Opening a modal view using Block Kit interactive components

Similar to opening a modal view from within a function, you can also open a modal view using a Block Kit Action Handler. Below is an example of what your code might look like:

export default SlackFunction(TreasureMapFunction, async ({ inputs, client }) => {
  // ... TreasureMapFunction implementation

}).addBlockActionsHandler(['open_treasure_map'],
  async ({ action, body, client }) => {
    await client.views.open({
      interactivity_pointer: body.interactivity.interactivity_pointer,
      view: view, // The view we defined earlier in TreasureMapFunction
    });
  }
);

Handling view events

Next, we will look at how to handle modal view events sent to your app. With your defined modal view equipped with a callback_id, you can implement a handler to respond to interactions with your modal view.

With our TreasureMap function, we can "chain" additional calls to either the addViewSubmissionHandler or addViewClosedHandler methods from our top-level function. These methods allow you to register specific function handlers to respond to either view submission or view closed events, respectively.

Here is an example code snippet for each method:

// ...
.addViewSubmissionHandler(
    // The first argument is used to match the view's `callback_id`; the second is the handler function itself
    "view_treasure_map",
    async ({ view, body }) => {
      console.log('Incoming view submission handler', body);
    }
)
//...
//...
.addViewClosedHandler(
    "view_treasure_map",
    async({ view, body }) => {
      console.log('Incoming view closed handler', body);
    }
);
// ...

Remember to add a call to the client.functions.completeSuccess endpoint to explicitly mark the function as complete. You can do that like this:

await client.functions.completeSuccess({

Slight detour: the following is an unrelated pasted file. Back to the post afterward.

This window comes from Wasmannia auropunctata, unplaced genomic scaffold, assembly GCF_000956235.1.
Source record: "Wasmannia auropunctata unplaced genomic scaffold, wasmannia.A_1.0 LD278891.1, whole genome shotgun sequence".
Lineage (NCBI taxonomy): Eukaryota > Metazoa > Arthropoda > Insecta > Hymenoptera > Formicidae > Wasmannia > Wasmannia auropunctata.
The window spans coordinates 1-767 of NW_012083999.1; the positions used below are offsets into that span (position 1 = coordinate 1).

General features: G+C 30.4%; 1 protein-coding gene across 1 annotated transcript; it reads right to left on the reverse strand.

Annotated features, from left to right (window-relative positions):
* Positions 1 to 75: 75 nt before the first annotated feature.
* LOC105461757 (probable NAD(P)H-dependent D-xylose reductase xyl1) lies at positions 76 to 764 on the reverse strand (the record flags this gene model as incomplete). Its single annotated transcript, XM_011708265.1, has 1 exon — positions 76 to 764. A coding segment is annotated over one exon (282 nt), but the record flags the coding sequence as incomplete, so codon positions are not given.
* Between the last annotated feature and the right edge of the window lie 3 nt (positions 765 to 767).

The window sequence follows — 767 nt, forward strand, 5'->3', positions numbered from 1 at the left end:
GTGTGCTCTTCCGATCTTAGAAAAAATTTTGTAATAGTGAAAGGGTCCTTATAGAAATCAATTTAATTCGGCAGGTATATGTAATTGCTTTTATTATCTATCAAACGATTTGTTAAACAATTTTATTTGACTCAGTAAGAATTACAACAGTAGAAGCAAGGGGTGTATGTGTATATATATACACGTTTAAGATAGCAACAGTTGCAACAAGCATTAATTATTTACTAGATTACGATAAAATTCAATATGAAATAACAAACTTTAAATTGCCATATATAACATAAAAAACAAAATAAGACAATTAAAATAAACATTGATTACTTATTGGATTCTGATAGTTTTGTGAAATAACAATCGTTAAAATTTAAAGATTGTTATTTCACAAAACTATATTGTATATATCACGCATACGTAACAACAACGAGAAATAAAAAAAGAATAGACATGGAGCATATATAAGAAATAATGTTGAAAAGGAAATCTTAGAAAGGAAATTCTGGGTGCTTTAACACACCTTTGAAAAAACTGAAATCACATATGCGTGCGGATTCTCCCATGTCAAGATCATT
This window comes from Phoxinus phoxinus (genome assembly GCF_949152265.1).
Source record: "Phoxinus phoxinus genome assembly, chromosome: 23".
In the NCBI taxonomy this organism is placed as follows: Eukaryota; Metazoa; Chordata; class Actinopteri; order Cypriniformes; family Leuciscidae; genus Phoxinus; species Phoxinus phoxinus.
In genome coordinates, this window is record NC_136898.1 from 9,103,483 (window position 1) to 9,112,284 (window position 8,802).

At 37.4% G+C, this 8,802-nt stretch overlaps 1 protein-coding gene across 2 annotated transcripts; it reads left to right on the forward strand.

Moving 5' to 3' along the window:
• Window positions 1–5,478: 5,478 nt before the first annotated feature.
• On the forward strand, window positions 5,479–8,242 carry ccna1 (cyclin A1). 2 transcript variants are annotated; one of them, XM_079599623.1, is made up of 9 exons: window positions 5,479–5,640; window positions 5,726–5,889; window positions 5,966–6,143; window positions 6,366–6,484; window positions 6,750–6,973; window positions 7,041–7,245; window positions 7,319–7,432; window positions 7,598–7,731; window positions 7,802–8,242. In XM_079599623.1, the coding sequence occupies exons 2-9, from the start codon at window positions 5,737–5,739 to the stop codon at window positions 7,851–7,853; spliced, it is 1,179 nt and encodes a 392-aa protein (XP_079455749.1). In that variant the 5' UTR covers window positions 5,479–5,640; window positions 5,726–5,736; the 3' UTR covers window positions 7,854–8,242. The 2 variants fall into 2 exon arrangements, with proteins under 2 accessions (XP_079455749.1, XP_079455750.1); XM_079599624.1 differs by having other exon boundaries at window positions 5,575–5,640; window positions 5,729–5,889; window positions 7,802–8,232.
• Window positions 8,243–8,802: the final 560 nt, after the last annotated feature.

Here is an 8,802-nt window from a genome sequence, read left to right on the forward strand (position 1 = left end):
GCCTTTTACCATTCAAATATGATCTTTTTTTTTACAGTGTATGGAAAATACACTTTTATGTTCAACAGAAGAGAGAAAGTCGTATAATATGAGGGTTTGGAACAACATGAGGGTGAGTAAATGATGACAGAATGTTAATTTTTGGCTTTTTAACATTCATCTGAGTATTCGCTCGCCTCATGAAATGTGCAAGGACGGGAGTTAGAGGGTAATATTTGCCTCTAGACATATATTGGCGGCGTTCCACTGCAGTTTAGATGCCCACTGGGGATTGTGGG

function_execution_id: body.function_data.execution_id,
  outputs,
});

Or, if the function execution was not successful and you'd like to raise an error, like this:

await client.functions.completeError({
  function_execution_id: body.function_data.execution_id,
  error: "Error completing function",
});

Note that both functions.completeSuccess and functions.completeError are private methods.

Updating and pushing a modal view

In order to update a view or to push a new view, your view event handlers will use either of the views.update or views.push APIs or return an object with a special response_action property.

If you haven't already, check out Using modals in Slack apps for details about how the view stack works. It may also be helpful to become familiar with the ways you can update a view, push a new view, and close a view.

In the examples below, the addViewSubmissionHandler method registers a handler to push a new view on to the view stack. The first code snippet shows how to use the API to push a new view:

// ...
.addViewSubmissionHandler(
  "view_treasure_map",
  async ({ inputs, client, body }) => {
    await client.views.push({
      interactivity_pointer: inputs.interactivity.interactivity_pointer,
      view: view, // The view we defined earlier in TreasureMapFunction
    });
  })
// ...

The second code snippet shows how to use response_action to do the same thing. Both result in identical behavior!

// ...
.addViewSubmissionHandler(
  "view_treasure_map", 
  async () => {
    return {
      response_action: "push",
      view: view, // The view we defined earlier in TreasureMapFunction
    };
  })
// ...

Data validation

Once you have opened a modal and handled your modal views, you may decide that you'd like to display any potential data validation error messages to your users. To do that, you can apply functionality from the view-related APIs you know and love in the next-gen platform.

As long as your submission handler returns an error object defined on this page, the error messages you include in that object will be displayed right next to the relevant form fields based on their field IDs.

Sailing onward

Yarr! You now have some shiny new views weaved into your app and are on a course to providing a keen user experience. Keep reading and learn how to trigger your workflows and to include even more rich Block Kit components.